"[FSA-authorised fund managers] will be required to disclose the existence of side letters which contain 'material terms', and the nature of such terms, where the [FSA-authorised fund manager] is a party to the side letters or is aware that a fund of which the [FSA-authorised fund manager] or an affiliated entity is the investment manager is a party to them."
More favourable liquidity and/or transparency rights would be "material terms" and therefore, either appropriate disclosure should be made to existing and prospective investors (who may, or may not, ask for the same enhanced liquidity and/or transparency) or it should be agreed that the same rights will apply to all shareholders.
In order to secure large-scale investments from institutional investors, a fund manager may agree to establish a separate managed account with its own pool of assets alongside the reference fund, and the managed account client may request enhanced liquidity and/or transparency than that granted to investors in the reference fund.
In this situation, given that the managed account is separate from the reference fund, the duties of the fund directors will not be relevant.
The AIMA guidance on side letters will also not strictly be relevant. What remains is that the fund manager will be required to comply with the applicable FSA rules and primarily, those rules regarding the management of conflicts of interest.
An FSA-authorised firm must manage conflicts of interest fairly, both between itself and its "customers", and between a "customer" and another "client". In this situation, the "customers"/"clients" of the fund manager will be the reference fund and the managed account client.
The FSA rules regarding the management of conflicts of interest provide that a general disclosure of potential conflicts is not sufficient and require fund managers to identify the potential conflicts of interest to which their businesses are exposed and to design and implement appropriate measures (in the form of a conflict of interests policy) to prevent those conflicts from arising (where practicable) and to manage those conflicts that do arise.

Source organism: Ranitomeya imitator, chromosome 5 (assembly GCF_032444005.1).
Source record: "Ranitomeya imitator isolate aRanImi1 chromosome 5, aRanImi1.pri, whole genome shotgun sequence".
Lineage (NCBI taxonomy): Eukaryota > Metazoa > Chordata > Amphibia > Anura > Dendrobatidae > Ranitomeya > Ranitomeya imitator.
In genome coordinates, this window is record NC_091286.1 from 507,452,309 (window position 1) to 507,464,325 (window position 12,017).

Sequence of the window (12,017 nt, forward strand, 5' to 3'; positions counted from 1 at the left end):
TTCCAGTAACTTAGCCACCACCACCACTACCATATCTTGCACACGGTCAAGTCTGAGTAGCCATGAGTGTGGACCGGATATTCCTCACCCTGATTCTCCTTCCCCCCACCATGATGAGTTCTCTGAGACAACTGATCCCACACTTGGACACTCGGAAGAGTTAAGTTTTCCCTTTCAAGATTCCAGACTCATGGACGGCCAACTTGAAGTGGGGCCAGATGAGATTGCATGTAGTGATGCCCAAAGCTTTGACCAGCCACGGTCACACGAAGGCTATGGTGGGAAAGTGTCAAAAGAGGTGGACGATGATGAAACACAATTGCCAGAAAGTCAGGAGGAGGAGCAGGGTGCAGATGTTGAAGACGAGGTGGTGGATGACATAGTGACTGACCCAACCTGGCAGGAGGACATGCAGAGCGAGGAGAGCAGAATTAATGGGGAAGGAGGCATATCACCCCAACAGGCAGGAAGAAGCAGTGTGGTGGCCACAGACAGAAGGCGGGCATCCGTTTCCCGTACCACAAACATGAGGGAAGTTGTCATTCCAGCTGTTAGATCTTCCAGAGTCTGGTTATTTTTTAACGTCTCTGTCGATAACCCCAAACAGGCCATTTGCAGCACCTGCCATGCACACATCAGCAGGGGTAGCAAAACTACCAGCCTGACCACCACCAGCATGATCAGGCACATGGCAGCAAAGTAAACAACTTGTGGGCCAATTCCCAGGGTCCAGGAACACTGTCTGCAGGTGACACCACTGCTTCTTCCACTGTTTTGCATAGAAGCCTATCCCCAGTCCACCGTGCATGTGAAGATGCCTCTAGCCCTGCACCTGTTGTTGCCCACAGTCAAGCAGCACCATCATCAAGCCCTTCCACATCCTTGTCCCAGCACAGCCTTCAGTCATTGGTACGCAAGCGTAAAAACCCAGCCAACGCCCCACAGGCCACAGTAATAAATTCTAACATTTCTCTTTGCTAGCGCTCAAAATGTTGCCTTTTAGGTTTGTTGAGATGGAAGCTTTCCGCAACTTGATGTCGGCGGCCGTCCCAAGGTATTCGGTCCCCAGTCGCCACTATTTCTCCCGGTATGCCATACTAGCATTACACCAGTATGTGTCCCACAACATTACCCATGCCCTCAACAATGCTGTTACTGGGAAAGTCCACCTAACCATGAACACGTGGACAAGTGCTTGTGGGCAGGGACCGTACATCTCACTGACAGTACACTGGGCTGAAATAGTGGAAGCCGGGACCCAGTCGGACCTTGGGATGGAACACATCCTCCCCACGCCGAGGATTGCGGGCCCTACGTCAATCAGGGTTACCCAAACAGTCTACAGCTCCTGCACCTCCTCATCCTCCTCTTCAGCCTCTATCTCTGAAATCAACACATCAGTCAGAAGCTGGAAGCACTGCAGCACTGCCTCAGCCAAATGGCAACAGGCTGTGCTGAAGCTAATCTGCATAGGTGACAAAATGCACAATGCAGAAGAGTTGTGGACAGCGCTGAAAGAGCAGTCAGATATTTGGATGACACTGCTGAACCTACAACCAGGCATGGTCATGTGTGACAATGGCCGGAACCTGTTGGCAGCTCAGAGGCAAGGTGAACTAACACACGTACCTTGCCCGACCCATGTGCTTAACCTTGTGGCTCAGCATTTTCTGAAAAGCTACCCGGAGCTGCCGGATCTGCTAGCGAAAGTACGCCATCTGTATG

At the point when a fund manager grants enhanced liquidity/transparency to a managed account client, therefore, the fund manager is not obliged to make any specific disclosure to the reference fund's directors if the fund manager had adequately disclosed the general nature and/or sources of conflicts of interest before undertaking business for the reference fund (eg, in the investment management agreement with, or the prospectus of, the reference fund). Further, the fund manager will not be required to agree that the enhanced rights will apply to all shareholders in the reference fund. Instead, the fund manager should manage its conflicts of interest in accordance with the relevant FSA rules. It may even be the case that the relevant conflicts will only need to be actively managed (a) at the point that a managed account client with enhanced liquidity/transparency decides to redeem its investment, given the prevailing circumstances and market conditions at the time, and (b) at the point when any enhanced information is provided.